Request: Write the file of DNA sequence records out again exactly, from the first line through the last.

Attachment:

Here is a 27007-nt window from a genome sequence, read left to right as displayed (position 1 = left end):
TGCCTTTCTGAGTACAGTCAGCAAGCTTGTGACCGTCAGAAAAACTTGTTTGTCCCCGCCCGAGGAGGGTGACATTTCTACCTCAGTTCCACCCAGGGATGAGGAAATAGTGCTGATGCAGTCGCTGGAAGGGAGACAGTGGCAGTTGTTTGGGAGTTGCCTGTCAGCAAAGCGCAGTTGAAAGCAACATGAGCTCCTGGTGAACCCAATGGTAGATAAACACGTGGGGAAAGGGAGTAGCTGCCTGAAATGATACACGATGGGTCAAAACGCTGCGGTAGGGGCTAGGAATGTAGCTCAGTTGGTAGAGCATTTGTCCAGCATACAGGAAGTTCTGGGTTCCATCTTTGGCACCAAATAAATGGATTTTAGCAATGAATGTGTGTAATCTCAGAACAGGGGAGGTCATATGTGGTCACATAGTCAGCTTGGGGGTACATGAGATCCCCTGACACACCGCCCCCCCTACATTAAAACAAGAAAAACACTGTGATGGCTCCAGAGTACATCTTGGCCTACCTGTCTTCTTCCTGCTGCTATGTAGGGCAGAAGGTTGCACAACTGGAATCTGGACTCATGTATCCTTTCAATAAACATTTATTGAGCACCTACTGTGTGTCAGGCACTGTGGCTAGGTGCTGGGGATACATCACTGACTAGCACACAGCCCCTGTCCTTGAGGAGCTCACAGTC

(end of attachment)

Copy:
Here is a 27007-nt window from a genome sequence, read left to right as displayed (position 1 = left end):
TGCCTTTCTGAGTACAGTCAGCAAGCTTGTGACCGTCAGAAAAACTTGTTTGTCCCCGCCCGAGGAGGGTGACATTTCTACCTCAGTTCCACCCAGGGATGAGGAAATAGTGCTGATGCAGTCGCTGGAAGGGAGACAGTGGCAGTTGTTTGGGAGTTGCCTGTCAGCAAAGCGCAGTTGAAAGCAACATGAGCTCCTGGTGAACCCAATGGTAGATAAACACGTGGGGAAAGGGAGTAGCTGCCTGAAATGATACACGATGGGTCAAAACGCTGCGGTAGGGGCTAGGAATGTAGCTCAGTTGGTAGAGCATTTGTCCAGCATACAGGAAGTTCTGGGTTCCATCTTTGGCACCAAATAAATGGATTTTAGCAATGAATGTGTGTAATCTCAGAACAGGGGAGGTCATATGTGGTCACATAGTCAGCTTGGGGGTACATGAGATCCCCTGACACACCGCCCCCCCTACATTAAAACAAGAAAAACACTGTGATGGCTCCAGAGTACATCTTGGCCTACCTGTCTTCTTCCTGCTGCTATGTAGGGCAGAAGGTTGCACAACTGGAATCTGGACTCATGTATCCTTTCAATAAACATTTATTGAGCACCTACTGTGTGTCAGGCACTGTGGCTAGGTGCTGGGGATACATCACTGACTAGCACACAGCCCCTGTCCTTGAGGAGCTCACAGTC